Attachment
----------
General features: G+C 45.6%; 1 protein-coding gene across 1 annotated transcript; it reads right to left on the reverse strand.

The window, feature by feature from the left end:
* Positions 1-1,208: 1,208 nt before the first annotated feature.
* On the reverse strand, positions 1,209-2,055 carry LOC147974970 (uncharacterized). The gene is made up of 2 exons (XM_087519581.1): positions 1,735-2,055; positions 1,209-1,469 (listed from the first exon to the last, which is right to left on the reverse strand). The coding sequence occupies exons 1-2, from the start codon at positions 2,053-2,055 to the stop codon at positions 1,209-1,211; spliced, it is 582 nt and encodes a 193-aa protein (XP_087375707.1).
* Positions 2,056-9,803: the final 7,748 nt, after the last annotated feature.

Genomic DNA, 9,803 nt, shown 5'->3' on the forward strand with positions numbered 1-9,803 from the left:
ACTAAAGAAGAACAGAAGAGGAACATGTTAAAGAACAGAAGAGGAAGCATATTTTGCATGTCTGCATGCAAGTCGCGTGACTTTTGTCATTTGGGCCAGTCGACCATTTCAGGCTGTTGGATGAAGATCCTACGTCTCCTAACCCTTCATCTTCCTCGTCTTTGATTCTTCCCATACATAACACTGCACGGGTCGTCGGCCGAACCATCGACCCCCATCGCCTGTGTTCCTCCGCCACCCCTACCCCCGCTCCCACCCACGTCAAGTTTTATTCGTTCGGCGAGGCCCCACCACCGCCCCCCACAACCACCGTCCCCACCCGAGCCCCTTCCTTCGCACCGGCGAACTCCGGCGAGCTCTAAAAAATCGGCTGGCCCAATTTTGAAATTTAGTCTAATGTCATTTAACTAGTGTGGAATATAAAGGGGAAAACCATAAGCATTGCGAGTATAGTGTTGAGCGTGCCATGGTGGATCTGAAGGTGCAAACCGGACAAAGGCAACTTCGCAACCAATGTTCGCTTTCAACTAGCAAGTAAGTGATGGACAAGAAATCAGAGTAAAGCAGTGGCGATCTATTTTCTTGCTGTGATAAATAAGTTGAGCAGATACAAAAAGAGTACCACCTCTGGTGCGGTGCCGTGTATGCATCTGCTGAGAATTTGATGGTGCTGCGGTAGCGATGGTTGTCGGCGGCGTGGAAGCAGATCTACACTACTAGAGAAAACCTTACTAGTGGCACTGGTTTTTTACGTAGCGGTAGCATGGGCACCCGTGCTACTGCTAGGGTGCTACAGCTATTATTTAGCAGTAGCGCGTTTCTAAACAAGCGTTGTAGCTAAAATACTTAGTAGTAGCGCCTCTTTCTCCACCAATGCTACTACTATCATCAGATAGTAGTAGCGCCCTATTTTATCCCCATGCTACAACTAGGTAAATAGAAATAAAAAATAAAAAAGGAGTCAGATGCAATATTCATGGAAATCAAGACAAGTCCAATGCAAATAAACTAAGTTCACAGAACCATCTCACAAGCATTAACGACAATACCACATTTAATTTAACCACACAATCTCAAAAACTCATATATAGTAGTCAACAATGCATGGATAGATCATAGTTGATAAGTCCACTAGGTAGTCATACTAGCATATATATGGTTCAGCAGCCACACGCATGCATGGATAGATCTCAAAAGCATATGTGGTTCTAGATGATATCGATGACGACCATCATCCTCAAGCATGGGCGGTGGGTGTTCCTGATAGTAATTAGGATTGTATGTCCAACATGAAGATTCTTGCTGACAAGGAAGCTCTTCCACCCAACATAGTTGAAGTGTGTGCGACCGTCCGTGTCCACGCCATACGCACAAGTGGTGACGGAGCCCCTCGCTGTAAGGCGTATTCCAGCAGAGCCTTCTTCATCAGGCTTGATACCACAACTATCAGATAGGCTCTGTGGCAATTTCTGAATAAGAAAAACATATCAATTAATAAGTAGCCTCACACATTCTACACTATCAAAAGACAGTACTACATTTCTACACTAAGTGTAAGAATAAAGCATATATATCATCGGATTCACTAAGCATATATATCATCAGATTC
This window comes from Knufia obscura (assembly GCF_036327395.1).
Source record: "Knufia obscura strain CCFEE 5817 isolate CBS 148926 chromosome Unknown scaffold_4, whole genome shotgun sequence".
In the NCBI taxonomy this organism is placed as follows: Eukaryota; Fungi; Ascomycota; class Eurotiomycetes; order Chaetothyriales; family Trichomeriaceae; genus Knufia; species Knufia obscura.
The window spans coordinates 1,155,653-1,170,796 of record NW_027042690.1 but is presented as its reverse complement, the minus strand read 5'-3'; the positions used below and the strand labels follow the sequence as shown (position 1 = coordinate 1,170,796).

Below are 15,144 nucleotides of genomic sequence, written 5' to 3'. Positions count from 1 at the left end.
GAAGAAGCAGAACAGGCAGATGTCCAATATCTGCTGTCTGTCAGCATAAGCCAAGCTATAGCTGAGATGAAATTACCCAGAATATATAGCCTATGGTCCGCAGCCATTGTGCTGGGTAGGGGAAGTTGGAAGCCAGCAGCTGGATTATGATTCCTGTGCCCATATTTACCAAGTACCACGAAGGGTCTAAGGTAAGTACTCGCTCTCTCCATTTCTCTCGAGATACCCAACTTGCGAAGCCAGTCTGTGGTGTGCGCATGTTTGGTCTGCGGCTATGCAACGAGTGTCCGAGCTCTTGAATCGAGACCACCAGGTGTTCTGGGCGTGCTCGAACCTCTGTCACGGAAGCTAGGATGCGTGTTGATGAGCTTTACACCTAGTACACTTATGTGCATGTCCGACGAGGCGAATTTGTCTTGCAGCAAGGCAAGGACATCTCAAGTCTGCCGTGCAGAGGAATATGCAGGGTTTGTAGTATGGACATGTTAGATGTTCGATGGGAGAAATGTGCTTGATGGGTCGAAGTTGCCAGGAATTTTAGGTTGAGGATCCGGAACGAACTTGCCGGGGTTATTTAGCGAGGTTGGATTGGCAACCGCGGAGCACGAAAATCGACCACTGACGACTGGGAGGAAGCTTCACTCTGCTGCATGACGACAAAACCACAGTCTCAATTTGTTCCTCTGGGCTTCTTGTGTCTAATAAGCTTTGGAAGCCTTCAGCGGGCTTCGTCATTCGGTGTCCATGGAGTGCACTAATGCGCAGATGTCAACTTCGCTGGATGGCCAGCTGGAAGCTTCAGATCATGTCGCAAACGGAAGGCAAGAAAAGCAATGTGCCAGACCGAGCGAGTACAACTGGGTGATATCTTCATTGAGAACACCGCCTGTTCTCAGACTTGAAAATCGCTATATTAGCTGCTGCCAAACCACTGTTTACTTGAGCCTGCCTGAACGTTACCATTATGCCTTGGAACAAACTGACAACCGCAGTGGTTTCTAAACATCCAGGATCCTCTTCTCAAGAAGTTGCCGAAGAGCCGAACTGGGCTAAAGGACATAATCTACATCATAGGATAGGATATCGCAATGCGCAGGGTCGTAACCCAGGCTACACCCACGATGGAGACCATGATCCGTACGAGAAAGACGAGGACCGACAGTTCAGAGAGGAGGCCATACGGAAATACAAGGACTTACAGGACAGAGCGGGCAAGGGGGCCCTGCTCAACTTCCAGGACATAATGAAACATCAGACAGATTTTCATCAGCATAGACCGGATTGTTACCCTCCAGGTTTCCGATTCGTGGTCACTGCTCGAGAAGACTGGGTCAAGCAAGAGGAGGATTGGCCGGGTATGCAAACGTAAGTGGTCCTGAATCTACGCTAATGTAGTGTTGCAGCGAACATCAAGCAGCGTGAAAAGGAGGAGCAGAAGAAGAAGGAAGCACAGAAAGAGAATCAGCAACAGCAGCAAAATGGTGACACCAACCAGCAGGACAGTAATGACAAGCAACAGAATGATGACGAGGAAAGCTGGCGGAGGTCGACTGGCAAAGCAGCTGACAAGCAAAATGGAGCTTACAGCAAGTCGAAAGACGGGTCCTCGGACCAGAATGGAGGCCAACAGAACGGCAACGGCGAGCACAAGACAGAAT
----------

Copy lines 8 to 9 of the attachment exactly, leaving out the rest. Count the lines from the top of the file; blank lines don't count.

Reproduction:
This window comes from Knufia obscura (assembly GCF_036327395.1).
Source record: "Knufia obscura strain CCFEE 5817 isolate CBS 148926 chromosome Unknown scaffold_4, whole genome shotgun sequence".